what seemed to be a third straight win to build a larger lead in the division as he threw a touchdown to take a 10-point lead with six minutes left in the game. The defense then allowed an 80yard drive and the offense was held to a field goal with one minute left after a holding penalty that killed the clock. So, with one minute left and no timeouts, Stafford made two huge throws of 17 yards and 40 yards. At the one-yard line with time running out, down six, Stafford runs a QB sneak and they steal a victory for the Cowboys leaving them at 4-4. It is easy to place blame on the QB, especially Tony Romo, but he has been exceptional, throwing 2,681 yards and 21 touchdowns compared to six interceptions. That’s good enough for a 98.3 rating, which would be the second highest of his career. This season is on the defense and offensive play calling. A defense that is
on pace to allow more yard than any other team in NFL history and have already allowed four 400 yard passers through 10 games. A defense that allowed an NFL record 40 first downs to the Saints. They have been pathetic and without Sean Lee for 3-4 weeks things could get even worse. On the other side of the ball, there is no consistency. One week, they give the ball to Murray 26 times and he runs for 175 yards, then the next week he only gets 14 touches for 70 yards. When healthy Murray needs 20 or more carries per week because he is averaging 4.9 yards per carry. Jason Garrett must love watching Romo throw the football, but that is no recipe for victory. The Cowboys are 132-133 over their last 265 games, they have two playoff wins since 1996, making them tied for the second fewest, and haven’t had a record above .500 in three seasons. Why is greatness expected when they have been average, at best, for so long? After the Lions game was when I realized the Cowboys were the same ole ‘Boys. When opportunity knocks, they slam the door shut. Now at 5-5 they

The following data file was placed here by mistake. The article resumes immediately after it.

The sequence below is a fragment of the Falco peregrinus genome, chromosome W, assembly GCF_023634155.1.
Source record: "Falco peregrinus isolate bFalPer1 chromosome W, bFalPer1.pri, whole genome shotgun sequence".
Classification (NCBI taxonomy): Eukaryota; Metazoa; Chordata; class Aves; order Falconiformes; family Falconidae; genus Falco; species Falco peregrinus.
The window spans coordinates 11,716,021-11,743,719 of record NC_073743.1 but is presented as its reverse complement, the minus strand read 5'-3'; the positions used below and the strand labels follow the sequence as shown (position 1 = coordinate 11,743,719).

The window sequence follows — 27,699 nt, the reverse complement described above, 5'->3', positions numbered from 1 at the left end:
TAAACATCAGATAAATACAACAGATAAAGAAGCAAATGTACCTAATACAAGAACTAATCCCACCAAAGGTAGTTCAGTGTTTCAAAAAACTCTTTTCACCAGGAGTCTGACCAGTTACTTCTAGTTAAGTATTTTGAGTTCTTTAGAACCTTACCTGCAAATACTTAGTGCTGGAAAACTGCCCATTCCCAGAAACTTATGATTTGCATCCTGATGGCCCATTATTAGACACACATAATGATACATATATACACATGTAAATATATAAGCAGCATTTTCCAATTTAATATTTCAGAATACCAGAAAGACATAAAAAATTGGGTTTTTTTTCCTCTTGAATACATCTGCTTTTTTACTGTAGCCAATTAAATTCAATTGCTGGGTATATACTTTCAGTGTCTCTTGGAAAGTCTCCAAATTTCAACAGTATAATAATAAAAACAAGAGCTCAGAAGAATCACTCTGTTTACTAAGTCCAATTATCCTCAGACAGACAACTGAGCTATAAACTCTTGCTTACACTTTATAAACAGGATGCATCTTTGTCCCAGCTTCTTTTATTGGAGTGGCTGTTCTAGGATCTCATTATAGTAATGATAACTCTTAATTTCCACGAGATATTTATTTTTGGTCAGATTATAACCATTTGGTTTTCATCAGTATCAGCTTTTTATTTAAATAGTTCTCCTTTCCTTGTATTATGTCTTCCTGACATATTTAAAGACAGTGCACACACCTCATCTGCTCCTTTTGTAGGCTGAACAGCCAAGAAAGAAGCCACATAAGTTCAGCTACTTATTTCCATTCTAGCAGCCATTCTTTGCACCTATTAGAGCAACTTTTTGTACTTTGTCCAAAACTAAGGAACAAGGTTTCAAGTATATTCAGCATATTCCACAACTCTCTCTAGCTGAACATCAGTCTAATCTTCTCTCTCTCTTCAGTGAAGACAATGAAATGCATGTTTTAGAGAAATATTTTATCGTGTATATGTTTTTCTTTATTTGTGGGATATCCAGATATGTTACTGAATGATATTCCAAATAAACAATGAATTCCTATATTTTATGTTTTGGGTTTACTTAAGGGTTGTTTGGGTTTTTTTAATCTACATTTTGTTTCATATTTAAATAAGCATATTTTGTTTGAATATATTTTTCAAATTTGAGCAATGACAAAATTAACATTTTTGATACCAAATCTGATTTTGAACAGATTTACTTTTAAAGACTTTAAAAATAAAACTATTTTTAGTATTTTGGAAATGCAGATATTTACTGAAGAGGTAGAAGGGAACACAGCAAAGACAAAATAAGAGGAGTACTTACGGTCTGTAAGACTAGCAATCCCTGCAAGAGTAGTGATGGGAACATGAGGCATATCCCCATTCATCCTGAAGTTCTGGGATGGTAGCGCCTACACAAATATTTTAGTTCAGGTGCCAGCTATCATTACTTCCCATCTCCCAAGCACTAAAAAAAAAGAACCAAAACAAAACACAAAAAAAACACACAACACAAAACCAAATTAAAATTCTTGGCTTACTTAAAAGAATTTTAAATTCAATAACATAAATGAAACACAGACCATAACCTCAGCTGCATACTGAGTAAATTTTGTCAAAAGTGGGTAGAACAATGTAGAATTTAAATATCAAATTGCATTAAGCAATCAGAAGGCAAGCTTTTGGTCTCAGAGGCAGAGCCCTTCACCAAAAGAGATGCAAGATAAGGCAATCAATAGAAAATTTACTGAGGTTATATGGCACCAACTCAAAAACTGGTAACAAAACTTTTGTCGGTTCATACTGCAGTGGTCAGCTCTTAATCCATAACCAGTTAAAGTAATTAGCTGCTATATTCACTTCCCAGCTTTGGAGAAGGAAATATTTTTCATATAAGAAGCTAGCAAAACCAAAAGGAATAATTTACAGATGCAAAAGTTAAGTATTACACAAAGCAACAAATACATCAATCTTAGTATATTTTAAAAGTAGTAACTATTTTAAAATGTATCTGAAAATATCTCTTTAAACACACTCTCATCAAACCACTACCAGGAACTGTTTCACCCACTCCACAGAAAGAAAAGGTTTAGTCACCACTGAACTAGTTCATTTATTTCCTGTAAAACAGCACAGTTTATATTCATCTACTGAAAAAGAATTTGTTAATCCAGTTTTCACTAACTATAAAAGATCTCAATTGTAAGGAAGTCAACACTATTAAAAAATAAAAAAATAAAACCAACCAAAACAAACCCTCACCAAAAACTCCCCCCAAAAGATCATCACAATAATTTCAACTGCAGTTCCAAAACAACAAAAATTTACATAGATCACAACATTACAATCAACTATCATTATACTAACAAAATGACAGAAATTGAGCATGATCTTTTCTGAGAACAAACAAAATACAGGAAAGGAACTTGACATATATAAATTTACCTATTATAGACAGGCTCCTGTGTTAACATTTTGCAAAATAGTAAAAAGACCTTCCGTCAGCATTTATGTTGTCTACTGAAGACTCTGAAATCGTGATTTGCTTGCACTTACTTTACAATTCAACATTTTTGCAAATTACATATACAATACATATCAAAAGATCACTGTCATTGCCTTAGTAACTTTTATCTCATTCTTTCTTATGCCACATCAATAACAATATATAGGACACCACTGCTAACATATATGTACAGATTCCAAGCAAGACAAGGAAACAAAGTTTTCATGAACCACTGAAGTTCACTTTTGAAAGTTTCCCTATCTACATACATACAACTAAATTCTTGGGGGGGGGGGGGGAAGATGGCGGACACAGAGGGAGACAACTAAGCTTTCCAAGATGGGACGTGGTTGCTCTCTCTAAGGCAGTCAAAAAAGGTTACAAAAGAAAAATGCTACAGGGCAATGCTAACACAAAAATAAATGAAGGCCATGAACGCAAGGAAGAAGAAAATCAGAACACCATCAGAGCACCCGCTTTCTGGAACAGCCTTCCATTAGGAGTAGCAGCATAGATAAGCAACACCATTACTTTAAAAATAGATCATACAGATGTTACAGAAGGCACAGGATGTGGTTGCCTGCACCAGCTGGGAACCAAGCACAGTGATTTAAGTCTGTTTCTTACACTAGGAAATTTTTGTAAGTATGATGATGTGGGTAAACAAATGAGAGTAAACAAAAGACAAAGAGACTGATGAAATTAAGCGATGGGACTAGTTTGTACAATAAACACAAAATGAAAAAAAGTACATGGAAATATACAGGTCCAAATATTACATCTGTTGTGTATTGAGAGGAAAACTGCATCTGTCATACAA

have allowed the Eagles to claim the top spot in the division and the rejuvenated Giants are one game back after a four-game
winning streak at 4-6. How and the Giants. big is that game next week against the G-Men? contact bahcall at In a must-win game for firstname.lastname@example.org each team, give me the Eli
Steaks are high in intersquad series emily seidel sports reporter ACU Purple managed to pull off a 9-6 victory against ACU White in a neck-to-neck tiebreaker game which held an even score until the ninth inning, to win the inaugural three-game Al Scott Fall World Series at Crutcher Scott Field Saturday afternoon. With the score tied at 6-6 going into the final inning, freshman Cameron Bonifant lifted a double into left field with bases loaded to score teammates Seth Spivey, Tyler Eager and Cameron Sterne, who
started the two-out rally after taking a pitch to the helmet from ACU White reliever Nick Palacios. Following the final out from his team, ACU Purple pitcher Ty Walker kept White from scoring again. Though he gave up two singles and a walk to load the bases with two outs, he ended the game with a strikeout to Taylor Waters, clinching the series victory for Purple. The teams were evenly matched throughout the series. Purple took an early lead in the first game on Thursday, jumping ahead 6-0 in the first inning after a hit-by-pitch, a walk, two errors and a series of hits
from the strong lineup. White tried to come back, plating four runs throughout the remainder of the game, but Purple’s momentum was too strong. They took game one with a final score of 12-4, putting them only one win away from a series sweep. But as strong as the Purple lineup was, game two saw them stumped by the sharp pitching from White, which was clearly not ready to go home without a fight. Starter Kevin Sheets struck out five batters in as many innings and allowed only three hits, while Stuart Patke struck out six more after coming in to
We still have some work to do over December and January, but I predict a strong opening season.”
Also, based off of all three games being highscored for both teams, the team displays a very strong offense, which will likely be the key to success in its Emil litterer first season of Div. I play. Infielder “I think we have prepared ourselves for the spring very well this fall,” start the sixth. said infielder Emil Litterer. White was able to score “We still have some work to three runs in the ninth in- do over December and Janning off of pitchers Levi uary, but I predict a strong Broeske and Nick Palacios, opening season. This is a but Purple’s six runs were good group of guys who able to get them the win. hustle and put in a lot of With neither team back- hard work.” ing down until the last out of the game was made, Saturday’s tiebreaker proved contact seidel at that ACU baseball is email@example.com petitive and resilient.